Regular blood testing is one of the vital ways which helps to know our overall physical health status. When you get blood tests often, you can know how your body changes overtime,which will help you make informed health decisions.
How often do I need routine blood testing?
Usually, the doctor will recommend when you need routine private blood test London. However, most doctors recommend that you get your routine blood work at least once every year during your yearly physical exam.
Yearly blood testing is a bare minimum, and there are several reasons you may need blood tests more often. They include;
You experience unusual and persistent symptoms
These symptoms could be anything from pain to weight gain and fatigue.
You want to optimise your health
When you know the levels of your various blood components like cholesterol, LDL, and HDL, you can adjust your diet and lifestyle to get rid of unhealthy habits affecting your health. This can also help you in maximising the nutrients in your diet.
You want to reduce your risks of complications or diseases
With regular blood tests, you can identify the warning signs of diseases before they become terminal. Blood tests can diagnose different kidney, heart, and lung conditions.
Ensure you consult your doctor if you are concerned about some aspects of your health and need certain tests more than once a year.
What are the common routine tests?
Some common routine private blood testsneeded at least once a year include:
- Thyroid panel
- Chemistry (basic metabolic) panel
- Complete blood count (CBC)
- Nutrient test for levels of essential nutrients such as vitamin B or iron
Other tests that you may need include:
- Sexually transmitted disease (STD) tests if you have a new sex partner or several sex partners
- Enzyme markers if you have a risk of cancer or other conditions such as celiac disease, stroke, or liver cirrhosis
Why do some blood tests need fasting?
Food and drinks contain proteins, vitamins, and other nutrients that temporarily increase or drop the nutrient levels in the blood. When you fast for 8 – 12 hours before some blood tests, it ensures that your blood is free from these temporal variables. This makes your result more accurate.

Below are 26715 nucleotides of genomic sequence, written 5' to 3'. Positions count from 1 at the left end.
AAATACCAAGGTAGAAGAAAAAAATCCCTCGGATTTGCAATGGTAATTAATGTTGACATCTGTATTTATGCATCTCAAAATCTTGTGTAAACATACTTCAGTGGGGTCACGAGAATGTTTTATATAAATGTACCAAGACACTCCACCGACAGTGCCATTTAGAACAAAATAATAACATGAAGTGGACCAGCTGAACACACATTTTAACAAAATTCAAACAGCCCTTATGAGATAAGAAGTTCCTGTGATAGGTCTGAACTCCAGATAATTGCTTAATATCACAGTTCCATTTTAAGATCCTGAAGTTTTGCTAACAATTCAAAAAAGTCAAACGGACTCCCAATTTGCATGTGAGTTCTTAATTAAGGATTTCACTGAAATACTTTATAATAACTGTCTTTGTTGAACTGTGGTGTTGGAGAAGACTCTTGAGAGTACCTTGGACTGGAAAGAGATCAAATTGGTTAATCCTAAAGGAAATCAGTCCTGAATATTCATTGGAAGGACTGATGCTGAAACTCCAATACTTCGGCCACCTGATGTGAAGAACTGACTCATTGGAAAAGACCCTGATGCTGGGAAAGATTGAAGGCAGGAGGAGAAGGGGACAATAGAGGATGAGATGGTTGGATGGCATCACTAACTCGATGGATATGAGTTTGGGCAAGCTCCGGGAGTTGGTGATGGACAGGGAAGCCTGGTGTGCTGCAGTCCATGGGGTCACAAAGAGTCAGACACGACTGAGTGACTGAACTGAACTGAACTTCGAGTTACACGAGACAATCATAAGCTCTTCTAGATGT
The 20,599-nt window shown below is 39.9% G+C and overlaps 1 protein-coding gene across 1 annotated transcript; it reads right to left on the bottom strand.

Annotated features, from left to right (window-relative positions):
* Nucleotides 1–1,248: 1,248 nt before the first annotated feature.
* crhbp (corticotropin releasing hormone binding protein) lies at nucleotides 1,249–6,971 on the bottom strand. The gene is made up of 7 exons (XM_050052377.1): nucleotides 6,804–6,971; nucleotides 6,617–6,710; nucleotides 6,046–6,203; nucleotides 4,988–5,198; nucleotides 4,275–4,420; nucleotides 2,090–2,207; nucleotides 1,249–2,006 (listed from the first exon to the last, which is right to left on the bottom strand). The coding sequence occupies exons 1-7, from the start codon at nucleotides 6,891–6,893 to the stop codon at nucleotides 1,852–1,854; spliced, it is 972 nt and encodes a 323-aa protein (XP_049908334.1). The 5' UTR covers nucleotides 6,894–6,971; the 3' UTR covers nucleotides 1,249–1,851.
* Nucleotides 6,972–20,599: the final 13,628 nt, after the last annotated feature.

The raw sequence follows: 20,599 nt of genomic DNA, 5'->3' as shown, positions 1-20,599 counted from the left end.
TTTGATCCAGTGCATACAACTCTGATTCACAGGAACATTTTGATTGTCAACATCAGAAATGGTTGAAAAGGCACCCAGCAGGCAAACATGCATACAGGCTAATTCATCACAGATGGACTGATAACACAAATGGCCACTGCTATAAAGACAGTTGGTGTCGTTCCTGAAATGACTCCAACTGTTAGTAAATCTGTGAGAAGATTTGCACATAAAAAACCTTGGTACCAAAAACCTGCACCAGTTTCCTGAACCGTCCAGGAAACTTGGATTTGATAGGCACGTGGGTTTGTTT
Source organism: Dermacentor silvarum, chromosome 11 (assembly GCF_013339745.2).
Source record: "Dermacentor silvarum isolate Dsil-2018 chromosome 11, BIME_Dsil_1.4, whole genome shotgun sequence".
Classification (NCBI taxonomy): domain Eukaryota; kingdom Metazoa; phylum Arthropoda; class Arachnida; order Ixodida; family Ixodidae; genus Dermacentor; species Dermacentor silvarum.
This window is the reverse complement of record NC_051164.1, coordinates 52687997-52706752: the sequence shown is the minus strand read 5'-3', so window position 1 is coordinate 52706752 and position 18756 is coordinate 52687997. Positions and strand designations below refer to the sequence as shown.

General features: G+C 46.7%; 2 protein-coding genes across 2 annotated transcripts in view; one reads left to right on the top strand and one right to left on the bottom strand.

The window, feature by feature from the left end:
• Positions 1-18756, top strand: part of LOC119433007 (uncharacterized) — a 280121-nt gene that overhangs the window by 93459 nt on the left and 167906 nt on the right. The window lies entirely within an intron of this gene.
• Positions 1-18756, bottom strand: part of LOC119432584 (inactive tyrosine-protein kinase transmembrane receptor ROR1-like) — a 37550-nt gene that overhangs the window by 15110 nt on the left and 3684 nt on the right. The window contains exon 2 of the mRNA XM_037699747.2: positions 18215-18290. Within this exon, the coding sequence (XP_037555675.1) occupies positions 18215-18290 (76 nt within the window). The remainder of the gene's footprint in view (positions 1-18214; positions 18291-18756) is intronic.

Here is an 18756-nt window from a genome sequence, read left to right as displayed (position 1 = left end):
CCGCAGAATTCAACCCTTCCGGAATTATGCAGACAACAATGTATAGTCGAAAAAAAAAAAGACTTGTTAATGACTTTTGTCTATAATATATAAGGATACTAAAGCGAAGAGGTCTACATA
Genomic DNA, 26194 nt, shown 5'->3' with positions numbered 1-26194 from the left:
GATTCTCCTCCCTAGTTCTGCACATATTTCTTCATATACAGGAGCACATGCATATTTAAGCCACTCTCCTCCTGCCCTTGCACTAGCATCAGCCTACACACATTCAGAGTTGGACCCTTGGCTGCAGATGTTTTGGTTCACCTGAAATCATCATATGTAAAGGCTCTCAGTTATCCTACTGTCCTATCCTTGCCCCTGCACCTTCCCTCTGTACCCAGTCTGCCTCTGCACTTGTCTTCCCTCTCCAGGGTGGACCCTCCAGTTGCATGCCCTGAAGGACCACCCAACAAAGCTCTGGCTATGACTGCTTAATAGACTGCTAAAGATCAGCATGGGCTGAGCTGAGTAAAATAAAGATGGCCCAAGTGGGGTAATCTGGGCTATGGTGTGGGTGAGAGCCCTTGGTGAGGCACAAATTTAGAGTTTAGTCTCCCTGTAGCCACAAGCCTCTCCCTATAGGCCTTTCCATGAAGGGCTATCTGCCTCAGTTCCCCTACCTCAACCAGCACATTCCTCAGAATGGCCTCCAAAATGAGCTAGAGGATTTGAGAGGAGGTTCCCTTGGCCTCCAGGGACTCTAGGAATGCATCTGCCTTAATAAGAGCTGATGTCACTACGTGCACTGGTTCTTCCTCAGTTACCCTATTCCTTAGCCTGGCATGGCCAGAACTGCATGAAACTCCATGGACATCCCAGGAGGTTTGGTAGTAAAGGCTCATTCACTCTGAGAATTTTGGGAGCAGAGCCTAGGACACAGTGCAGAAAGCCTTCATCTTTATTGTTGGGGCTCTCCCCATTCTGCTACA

Tests that may require fasting include the following;
- Blood sugar tests
- Cholesterol tests
- Glucose tests
- Basic metabolic panel
- Liver function tests
- Kidney function tests
How long does it take to receive blood test results?
Getting the results of your blood test London may take from a few hours to some days. Below is the average turnaround time of common blood tests;
- Lipid panel: 24 hours
- Complete metabolic panel: 24 – 72 hours
- Basic metabolic panel: 24 hours
- Complete blood count (CBC): 24 hours
This turnaround time usually depends on the lab you took the test in and how many tests you carry out. If you had several tests, you might have to wait for all the test results to be ready before getting the result.
In some cases, the lab will only release your result to the doctor, who will review it before giving you the result.
Who orders my blood tests?
Usually, your doctor will order your blood tests during a physical exam or an appointment for a specific condition.
Most insurance covers part or full blood testing. If your blood test is ordered through your doctors, it ensures that your insurance provider pays for it. Your doctor may also recommend testing facilities that they find reliable and convenient for you.
However, you can order your blood tests without a doctor’s or health insurance provider’s recommendation. At this, you may have to pay the total cost of your blood test, which is usually expensive.
You also risk using a poor blood testing facility that may not give you accurate results.
Important blood tests
The following are some blood tests that adults need regularly;
Complete blood count
A complete blood count (CBC) checks the levels of ten components in the major blood cells: platelets, red blood cells and white blood cells.
This test measures different vital components such as haematocrit, haemoglobin, and red blood cell count.
The following is the recommend result range:
Blood component Normal range
Red blood cells Men: 4.32 – 5.72 million cells (mcL)
Women: 3.90 – 5.03 million cells/mcL
White blood cells 3,500 – 10,500 cells/mcL
Platelets 150,000 – 450,000/mcL
haemoglobin Men:13.5 – 17.5 grams/decilitre (g/dL)
Women:12.0 – 15.5 g/dL
Haematocrit Men: 38.8 – 50.0%
Women: 34.9 – 44.5%
Abnormal levels of these blood components may mean:
Bone marrow issues
Nutritional deficiencies (vitamin B6 or B12)
Depending on the result, the doctor may recommend follow-up tests to confirm the abnormal levels and reach a diagnosis.
Basic metabolic panel
A basic metabolic panel (BMP) checks the levels of some compounds in the blood. These compounds include:
- Carbon dioxide
- Blood urea nitrogen (BUN)
BMP requires fasting for at least eight hours before blood sample collection. Abnormal results may be a sign of diabetes, hormone imbalances, or kidney disease.